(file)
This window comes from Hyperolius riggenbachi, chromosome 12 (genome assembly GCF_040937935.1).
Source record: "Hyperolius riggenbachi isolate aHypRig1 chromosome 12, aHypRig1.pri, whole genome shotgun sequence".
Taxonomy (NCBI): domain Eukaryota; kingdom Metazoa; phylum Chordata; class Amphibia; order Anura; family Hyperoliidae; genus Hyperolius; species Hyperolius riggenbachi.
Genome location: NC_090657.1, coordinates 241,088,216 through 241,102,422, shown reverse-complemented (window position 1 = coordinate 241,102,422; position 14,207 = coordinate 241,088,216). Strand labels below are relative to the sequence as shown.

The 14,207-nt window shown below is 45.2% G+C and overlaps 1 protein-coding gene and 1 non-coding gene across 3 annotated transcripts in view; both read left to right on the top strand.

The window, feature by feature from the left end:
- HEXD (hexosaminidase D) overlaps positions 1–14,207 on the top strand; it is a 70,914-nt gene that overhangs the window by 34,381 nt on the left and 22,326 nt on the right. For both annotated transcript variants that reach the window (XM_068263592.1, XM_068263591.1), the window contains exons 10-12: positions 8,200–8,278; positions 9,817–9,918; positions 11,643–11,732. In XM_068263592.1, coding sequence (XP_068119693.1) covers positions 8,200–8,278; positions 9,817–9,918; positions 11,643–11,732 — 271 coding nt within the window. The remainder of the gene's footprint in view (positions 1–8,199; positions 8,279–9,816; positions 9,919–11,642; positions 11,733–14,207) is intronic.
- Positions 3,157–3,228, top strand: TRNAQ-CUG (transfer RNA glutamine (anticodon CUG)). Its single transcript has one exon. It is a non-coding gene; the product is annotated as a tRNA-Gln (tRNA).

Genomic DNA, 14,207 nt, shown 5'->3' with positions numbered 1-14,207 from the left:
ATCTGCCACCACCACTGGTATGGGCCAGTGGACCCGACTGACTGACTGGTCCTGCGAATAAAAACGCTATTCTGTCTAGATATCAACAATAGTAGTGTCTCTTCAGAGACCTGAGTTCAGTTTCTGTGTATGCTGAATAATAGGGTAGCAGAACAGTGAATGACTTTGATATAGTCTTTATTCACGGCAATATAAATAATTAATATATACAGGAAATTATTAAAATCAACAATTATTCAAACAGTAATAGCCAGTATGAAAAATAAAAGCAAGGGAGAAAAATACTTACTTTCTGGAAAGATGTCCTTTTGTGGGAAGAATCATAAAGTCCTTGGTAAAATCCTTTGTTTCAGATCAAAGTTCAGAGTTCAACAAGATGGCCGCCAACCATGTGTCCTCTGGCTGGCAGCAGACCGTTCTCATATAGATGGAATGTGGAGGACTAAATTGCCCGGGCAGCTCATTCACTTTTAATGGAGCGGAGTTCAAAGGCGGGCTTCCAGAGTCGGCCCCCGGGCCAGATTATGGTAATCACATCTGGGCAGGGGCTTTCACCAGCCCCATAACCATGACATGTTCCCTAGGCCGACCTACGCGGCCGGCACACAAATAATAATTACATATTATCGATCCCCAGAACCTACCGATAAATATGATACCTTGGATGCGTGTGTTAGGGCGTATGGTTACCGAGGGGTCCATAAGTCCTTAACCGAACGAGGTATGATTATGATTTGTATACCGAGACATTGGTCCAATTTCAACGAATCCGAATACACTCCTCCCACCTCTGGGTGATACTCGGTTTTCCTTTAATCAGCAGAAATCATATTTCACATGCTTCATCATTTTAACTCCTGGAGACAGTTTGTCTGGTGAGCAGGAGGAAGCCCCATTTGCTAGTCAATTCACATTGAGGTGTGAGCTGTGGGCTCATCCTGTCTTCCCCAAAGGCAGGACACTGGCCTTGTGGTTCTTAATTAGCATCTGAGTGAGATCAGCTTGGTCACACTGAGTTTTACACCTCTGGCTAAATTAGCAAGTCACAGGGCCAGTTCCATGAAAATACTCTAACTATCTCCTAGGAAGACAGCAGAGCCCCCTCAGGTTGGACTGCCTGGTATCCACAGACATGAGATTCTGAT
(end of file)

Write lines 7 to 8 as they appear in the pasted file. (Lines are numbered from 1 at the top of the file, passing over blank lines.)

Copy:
- HEXD (hexosaminidase D) overlaps positions 1–14,207 on the top strand; it is a 70,914-nt gene that overhangs the window by 34,381 nt on the left and 22,326 nt on the right. For both annotated transcript variants that reach the window (XM_068263592.1, XM_068263591.1), the window contains exons 10-12: positions 8,200–8,278; positions 9,817–9,918; positions 11,643–11,732. In XM_068263592.1, coding sequence (XP_068119693.1) covers positions 8,200–8,278; positions 9,817–9,918; positions 11,643–11,732 — 271 coding nt within the window. The remainder of the gene's footprint in view (positions 1–8,199; positions 8,279–9,816; positions 9,919–11,642; positions 11,733–14,207) is intronic.
- Positions 3,157–3,228, top strand: TRNAQ-CUG (transfer RNA glutamine (anticodon CUG)). Its single transcript has one exon. It is a non-coding gene; the product is annotated as a tRNA-Gln (tRNA).